Barb next recalled the shift to “a dedicated word processor, which was very expensive at that time but was set up in a shared environment.” The next development, she recounted, was “the dual floppy PC, where you would put the operating system floppy in one drive, then load the word-processing floppy, and eventually use another data floppy to store the work that you needed to do on it.”
She added, “The next generations kept making things easier—more portable devices (e.g., encrypted laptops), along with secure thumb drives for security, flexibility, convenience, speed, and portability when employees were working at alternate sites and traveling.”
Over her years with the Baldrige Program, she observed, major developments have occurred in IT security. These include a focus on the protection of “PII/BII” (personally identifiable/business identifiable information) and other sensitive data through encryption and other secure devices, role-based access, and two-factor authentication.
Barb also noted how technology has specifically eased the work of Baldrige examiners as they collaborate on evaluations of organizations that have applied for the Baldrige Award. “Baldrige examiners went from having to print, cut, and manually tape together their reviews of award applicants to being able to synthesize and prepare their work for the Consensus Review Process with the help of software,” Barb said. “I remember when both staff and examiners would stand by a ‘secure’ fax to send information to team members to share their evaluations for the applicant review process. This would happen several times before the final product would be produced,” she recalled.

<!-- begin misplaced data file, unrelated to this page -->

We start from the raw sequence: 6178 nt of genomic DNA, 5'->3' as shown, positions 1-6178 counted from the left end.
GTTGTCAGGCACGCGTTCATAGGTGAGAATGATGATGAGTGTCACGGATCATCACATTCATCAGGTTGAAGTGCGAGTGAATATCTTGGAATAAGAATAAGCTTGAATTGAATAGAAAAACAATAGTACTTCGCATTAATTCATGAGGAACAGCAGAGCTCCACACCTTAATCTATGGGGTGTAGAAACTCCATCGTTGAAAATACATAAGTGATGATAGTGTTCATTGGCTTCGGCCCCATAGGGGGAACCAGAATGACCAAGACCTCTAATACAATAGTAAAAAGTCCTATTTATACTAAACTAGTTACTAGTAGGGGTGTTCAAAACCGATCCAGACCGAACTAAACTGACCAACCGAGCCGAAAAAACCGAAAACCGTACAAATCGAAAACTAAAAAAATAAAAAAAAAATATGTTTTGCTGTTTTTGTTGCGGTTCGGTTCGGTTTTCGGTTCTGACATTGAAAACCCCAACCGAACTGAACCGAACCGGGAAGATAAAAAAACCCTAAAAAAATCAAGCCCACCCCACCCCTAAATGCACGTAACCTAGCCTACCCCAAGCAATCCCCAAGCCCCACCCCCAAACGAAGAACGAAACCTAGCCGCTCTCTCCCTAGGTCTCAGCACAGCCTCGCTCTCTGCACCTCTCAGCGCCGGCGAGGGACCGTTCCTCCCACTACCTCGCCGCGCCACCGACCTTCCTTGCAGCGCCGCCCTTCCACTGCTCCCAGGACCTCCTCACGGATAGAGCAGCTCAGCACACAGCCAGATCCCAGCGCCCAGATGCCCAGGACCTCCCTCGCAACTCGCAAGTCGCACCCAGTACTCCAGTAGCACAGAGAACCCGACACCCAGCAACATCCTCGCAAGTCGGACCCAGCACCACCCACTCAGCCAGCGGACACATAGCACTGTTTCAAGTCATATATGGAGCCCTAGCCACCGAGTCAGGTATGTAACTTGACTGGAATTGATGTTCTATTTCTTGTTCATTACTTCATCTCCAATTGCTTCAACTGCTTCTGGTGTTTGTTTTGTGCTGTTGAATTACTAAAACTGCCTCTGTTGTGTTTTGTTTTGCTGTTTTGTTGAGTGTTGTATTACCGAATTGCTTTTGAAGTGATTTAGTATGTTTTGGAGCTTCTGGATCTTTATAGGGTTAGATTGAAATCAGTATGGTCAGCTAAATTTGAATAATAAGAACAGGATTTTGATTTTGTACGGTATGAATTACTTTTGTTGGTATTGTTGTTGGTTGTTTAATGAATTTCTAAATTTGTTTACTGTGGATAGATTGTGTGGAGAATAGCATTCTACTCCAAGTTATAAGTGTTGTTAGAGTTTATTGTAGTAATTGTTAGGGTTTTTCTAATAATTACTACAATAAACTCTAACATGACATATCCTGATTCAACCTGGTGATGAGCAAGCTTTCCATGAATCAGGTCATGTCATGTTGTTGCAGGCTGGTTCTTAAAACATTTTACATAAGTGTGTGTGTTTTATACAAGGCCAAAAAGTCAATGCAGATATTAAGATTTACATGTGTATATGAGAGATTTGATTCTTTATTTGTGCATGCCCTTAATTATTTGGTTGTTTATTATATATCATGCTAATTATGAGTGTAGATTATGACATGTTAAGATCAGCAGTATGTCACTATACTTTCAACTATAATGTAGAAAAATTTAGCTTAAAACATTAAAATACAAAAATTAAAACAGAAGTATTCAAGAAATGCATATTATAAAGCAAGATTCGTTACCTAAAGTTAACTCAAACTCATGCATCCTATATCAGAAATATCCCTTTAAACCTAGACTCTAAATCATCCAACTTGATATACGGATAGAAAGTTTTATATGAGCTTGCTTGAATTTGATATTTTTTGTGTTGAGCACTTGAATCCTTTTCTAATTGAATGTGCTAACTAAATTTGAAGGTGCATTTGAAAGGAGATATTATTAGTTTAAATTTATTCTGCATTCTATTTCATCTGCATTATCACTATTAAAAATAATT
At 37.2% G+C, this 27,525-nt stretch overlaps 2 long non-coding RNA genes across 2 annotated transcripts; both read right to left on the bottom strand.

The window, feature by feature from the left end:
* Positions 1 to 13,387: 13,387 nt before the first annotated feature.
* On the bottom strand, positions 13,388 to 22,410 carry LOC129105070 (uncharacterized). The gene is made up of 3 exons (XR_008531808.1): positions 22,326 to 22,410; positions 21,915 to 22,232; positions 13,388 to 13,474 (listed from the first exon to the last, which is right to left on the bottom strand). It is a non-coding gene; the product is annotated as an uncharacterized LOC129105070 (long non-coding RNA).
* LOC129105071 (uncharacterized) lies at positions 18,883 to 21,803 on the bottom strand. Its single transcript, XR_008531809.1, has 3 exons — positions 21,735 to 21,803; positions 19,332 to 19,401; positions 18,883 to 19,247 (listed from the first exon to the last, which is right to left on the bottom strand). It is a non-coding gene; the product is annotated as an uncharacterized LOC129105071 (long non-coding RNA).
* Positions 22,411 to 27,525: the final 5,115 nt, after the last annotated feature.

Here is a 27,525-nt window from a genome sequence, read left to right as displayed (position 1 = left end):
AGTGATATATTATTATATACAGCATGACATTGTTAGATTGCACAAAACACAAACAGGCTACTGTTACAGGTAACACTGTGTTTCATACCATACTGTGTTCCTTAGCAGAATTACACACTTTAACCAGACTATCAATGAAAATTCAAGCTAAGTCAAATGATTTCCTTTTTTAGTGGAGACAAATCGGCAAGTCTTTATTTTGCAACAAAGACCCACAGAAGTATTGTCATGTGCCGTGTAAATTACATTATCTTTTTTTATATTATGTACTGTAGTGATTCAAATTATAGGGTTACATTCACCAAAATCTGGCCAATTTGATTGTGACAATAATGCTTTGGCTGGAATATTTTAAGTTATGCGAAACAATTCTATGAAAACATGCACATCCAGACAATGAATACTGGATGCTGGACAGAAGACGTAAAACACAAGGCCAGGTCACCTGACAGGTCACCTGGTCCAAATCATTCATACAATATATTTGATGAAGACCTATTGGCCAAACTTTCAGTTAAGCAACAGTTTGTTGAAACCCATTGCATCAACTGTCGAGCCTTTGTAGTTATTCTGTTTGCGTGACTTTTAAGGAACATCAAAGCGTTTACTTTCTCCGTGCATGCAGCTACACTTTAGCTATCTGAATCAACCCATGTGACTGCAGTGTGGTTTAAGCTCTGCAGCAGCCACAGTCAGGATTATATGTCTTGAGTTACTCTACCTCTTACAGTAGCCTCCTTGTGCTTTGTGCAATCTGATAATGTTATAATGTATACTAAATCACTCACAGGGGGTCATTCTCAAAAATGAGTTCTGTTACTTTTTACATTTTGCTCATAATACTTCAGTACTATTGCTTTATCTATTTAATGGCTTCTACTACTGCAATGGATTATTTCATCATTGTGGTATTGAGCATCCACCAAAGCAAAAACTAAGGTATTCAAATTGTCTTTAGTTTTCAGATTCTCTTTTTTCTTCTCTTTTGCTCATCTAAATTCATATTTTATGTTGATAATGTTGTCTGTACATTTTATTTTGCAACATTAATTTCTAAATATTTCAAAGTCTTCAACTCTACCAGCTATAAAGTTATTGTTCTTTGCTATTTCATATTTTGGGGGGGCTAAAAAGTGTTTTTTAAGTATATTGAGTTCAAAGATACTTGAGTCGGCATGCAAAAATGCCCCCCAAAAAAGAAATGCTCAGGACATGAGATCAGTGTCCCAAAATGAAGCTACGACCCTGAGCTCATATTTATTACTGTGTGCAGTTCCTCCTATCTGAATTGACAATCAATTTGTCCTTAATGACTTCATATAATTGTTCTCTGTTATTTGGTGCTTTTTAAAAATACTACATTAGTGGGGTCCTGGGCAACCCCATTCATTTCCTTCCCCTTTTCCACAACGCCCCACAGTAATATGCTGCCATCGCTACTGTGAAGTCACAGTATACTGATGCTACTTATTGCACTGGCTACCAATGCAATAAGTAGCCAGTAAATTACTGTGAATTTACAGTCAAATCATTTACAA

“We evolved from the manual process to having a secure portal (then called Examinerdepot) for uploading and downloading files securely,” she explained. “Cutting/pasting in a sense continued through the use of word-processing software before we moved to the Baldrige Online Scorebook Solution (BOSS), which has been used by examiners for several years now. This web-based system automatically pulls into one area the independent reviews of individual examiners, enables examiners the flexibility to access the system anytime and anywhere, and, I believe, has saved the examiners a tremendous amount of time over the years.”
Barb summed up the changes she’s seen in technology at work as follows: “The most significant changes include portability, convenience, security, better management tools, scalability, virtualization—changes that have been beneficial to all. As our office technology evolved over the years, while we sometimes struggled to accept change, I found that the changes were advantageous and improved our work processes.”
“Now we’re into the virtual world and the cloud services,” she continued. “Where will we go next? My head spins when I think about all the new technologies that are coming up … smart phones, smart cars, smart devices. I hope using all this ‘smart’ stuff will make ME smarter!”
Memorable Experiences and People